Atlanta developer to build 7-story student housing complex downtown


Haven Campus Communities, an Atlanta-based development firm, received approval from the Metropolitan Development Commission this week to build a seven-story student housing complex downtown near IUPUI.

The development, proposed for a triangular parcel at 441 N. Indiana Ave.that's currently a surface parking lot, has been targeted by student housing developers in the past.

In 2016, Landmark Properties proposed a 12-story, 290,000-square-foot student residence complex to fill the property. But construction never started, largely due to concerns regarding the building's height.

Haven's plan called for a smaller structure. It would include 172 units, 618 beds, a two-level, 163-space parking garage and retail spaces, among other elements.

Haven has developed or owned off-campus student housing properties in Georgia, Texas, Arkansas, Mississippi, Florida and North Carolina.

Collingswood, New Jersey-based Kitchen & Associates will oversee architectural plans for the project. The firm has designed at least 27 student housing projects across multiple states.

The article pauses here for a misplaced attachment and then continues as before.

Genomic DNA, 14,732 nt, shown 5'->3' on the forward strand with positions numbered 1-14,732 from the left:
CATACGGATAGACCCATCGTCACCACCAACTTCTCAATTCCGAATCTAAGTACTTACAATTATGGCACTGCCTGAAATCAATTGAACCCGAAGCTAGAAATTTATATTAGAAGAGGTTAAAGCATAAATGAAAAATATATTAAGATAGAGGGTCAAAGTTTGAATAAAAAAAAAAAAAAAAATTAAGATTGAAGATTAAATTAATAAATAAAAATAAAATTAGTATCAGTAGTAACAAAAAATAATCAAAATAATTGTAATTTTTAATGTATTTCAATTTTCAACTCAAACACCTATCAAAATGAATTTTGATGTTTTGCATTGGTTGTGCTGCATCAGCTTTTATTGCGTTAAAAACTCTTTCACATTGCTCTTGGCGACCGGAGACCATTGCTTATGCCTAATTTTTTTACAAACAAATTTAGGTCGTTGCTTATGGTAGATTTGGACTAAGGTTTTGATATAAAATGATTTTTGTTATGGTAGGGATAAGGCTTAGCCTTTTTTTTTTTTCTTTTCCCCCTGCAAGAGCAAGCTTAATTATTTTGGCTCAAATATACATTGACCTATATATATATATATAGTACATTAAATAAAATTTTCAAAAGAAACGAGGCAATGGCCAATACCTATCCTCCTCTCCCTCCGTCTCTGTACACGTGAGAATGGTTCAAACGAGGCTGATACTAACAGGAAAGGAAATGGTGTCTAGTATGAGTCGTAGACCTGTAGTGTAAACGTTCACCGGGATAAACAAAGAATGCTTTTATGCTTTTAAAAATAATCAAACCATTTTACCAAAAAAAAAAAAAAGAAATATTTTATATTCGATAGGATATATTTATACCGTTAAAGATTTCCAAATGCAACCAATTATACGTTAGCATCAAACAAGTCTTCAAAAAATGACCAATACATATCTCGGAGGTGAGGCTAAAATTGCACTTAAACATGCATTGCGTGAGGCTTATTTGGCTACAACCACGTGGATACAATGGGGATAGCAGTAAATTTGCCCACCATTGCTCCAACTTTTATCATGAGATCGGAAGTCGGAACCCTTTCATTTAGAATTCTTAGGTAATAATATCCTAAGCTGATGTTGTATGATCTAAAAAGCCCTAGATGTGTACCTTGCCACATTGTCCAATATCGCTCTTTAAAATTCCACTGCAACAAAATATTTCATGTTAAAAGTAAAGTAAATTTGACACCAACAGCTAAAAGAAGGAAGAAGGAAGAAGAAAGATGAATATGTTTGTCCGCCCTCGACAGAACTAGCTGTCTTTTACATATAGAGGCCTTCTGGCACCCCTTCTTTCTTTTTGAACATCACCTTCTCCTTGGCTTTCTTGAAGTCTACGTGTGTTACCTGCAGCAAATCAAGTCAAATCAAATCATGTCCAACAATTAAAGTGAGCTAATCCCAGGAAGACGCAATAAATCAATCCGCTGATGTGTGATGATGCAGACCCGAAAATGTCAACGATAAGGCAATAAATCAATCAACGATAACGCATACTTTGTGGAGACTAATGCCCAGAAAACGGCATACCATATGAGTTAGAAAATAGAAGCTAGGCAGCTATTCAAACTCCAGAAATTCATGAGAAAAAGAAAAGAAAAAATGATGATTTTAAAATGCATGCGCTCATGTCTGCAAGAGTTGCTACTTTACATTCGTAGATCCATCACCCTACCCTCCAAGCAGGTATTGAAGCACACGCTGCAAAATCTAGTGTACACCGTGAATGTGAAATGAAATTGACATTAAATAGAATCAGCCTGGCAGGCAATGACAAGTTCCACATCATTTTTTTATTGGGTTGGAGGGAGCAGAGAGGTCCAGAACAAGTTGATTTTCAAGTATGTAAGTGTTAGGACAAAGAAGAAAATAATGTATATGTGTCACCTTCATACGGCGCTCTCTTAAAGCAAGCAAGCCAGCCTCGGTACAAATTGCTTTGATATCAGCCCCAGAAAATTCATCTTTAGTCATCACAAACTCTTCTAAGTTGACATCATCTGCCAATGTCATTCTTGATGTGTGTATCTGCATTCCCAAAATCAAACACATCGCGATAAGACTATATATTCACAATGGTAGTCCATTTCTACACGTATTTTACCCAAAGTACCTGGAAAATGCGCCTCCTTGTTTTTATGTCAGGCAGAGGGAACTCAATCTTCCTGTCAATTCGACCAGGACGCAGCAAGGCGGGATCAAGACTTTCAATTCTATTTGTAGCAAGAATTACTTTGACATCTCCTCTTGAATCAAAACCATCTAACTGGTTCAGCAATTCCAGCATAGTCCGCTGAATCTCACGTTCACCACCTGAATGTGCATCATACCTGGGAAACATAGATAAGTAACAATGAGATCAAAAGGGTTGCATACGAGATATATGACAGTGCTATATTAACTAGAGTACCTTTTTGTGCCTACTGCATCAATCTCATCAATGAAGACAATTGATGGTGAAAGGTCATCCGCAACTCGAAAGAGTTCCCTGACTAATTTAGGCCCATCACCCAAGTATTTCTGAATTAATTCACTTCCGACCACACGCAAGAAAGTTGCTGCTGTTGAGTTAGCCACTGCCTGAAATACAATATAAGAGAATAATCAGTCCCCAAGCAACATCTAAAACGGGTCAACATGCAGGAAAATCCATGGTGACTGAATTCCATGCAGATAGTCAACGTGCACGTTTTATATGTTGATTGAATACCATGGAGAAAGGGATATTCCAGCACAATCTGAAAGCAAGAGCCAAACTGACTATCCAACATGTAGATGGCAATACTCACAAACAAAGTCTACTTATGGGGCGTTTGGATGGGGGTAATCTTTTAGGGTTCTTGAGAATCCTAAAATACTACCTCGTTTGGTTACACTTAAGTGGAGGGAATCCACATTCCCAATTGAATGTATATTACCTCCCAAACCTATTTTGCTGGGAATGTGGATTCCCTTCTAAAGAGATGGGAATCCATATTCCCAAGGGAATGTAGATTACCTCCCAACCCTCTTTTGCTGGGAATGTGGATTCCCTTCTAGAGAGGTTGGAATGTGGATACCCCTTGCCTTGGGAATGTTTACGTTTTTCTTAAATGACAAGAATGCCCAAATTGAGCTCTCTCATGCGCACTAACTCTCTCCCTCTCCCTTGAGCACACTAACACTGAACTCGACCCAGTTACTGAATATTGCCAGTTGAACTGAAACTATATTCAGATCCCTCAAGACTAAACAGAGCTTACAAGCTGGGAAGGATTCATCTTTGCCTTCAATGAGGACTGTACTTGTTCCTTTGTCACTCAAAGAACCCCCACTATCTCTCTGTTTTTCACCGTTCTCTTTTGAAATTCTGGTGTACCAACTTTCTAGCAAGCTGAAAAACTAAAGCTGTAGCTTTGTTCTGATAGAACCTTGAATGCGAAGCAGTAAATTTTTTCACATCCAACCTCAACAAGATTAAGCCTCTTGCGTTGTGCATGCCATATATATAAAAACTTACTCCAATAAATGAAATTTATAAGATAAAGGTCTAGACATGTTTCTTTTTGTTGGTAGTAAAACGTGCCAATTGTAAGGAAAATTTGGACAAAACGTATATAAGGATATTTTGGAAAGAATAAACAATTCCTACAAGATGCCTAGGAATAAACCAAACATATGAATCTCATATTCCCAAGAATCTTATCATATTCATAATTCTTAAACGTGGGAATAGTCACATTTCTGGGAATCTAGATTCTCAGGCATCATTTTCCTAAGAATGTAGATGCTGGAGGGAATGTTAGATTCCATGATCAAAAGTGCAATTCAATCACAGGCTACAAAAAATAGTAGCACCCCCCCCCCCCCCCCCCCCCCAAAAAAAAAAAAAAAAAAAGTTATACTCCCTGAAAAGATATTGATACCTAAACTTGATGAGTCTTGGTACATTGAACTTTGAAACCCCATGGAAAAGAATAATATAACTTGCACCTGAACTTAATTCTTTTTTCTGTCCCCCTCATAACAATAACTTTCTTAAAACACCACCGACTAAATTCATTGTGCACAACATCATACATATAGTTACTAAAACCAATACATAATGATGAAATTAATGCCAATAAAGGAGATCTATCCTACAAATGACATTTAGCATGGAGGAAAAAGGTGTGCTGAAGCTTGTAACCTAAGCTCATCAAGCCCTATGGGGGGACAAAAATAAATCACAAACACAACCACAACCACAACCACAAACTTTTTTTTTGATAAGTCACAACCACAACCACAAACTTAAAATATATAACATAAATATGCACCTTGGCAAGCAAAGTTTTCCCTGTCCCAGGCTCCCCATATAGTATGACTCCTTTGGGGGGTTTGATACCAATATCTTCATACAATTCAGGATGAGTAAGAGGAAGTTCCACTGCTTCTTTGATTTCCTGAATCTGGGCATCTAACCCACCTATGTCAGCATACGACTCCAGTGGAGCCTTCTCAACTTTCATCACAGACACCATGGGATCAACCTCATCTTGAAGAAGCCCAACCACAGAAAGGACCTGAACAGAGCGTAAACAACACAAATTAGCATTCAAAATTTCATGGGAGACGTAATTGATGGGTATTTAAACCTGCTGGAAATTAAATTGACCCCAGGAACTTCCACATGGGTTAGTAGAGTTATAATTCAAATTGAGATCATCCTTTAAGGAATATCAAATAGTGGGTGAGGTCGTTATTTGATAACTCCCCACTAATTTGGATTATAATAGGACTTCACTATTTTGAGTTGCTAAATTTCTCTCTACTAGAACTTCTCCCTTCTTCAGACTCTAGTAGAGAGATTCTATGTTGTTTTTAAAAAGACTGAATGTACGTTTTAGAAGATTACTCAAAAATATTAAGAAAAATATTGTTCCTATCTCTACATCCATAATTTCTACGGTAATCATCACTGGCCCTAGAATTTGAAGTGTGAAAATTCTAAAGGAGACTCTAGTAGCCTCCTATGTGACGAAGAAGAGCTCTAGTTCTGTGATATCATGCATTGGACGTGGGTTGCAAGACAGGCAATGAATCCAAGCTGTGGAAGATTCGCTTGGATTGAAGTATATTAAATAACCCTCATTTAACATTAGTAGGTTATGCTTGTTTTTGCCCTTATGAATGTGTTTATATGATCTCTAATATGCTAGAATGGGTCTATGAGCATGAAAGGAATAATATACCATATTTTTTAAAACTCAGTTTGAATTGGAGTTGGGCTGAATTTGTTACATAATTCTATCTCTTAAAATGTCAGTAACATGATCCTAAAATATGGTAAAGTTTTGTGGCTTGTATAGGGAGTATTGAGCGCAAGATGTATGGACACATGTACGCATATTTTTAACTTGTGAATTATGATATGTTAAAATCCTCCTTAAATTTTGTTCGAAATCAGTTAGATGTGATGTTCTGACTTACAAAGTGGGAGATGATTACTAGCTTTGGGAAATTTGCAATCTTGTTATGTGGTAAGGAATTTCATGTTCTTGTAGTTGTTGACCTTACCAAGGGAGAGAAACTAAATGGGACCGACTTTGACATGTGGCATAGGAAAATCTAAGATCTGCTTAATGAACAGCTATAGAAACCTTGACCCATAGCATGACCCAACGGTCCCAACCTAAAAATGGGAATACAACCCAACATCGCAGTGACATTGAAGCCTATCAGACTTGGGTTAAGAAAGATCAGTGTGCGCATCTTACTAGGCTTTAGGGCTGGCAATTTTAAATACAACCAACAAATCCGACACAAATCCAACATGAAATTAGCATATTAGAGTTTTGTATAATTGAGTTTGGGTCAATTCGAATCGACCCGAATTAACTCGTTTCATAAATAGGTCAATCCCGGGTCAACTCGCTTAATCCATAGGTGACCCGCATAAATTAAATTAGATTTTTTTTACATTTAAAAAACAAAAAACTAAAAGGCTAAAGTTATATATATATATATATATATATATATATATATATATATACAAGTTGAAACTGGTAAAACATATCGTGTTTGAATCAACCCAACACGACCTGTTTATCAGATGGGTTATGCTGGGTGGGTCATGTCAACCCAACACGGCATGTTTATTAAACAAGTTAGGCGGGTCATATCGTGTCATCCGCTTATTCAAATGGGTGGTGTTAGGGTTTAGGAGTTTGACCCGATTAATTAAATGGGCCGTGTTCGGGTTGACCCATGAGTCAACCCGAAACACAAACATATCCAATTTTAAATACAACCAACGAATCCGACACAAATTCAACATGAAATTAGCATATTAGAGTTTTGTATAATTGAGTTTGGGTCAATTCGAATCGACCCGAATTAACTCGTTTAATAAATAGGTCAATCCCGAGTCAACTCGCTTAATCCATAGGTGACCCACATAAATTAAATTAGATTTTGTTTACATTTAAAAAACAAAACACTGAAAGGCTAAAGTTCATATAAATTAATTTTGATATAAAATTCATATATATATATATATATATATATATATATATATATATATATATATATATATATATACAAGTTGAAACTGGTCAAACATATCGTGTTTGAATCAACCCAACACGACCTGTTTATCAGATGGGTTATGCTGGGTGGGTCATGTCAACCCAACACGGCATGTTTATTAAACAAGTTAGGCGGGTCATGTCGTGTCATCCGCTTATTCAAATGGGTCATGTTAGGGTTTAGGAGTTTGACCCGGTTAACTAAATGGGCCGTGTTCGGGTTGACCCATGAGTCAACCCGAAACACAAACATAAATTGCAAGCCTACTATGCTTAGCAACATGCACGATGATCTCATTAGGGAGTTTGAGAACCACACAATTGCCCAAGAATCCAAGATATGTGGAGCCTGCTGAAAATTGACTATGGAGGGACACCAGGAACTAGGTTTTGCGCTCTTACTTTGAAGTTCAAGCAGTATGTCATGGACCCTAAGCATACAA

Mark Beebe, an Indianapolis architect not associated with the project, reviewed the original plans on behalf of the commission. Haven revised the plan using his suggestions. 

Beebe noted in his review that the parking garage, as originally designed, would have hindered pedestrian access to the building. The area where the garage touches Indiana Avenue would have been most affected, he added.

Otherwise, Beebe's critique detailed cosmetic improvements to the design, such as using more brick in the construction and reducing the number of colors on the exterior from three to two.

Andrea Watts, chief communications officer for the Department of Metropolitan Development, said Haven's revised plan allows for greater width on the sidewalk along Indiana Avenue and the complex parking garage.

The property had been owned by Indianapolis-based OneAmerica for more than a decade when the insurer sold it to local developer Flaherty & Collins in 2008. Flaherty & Collins ultimately decided not to pursue a project there.

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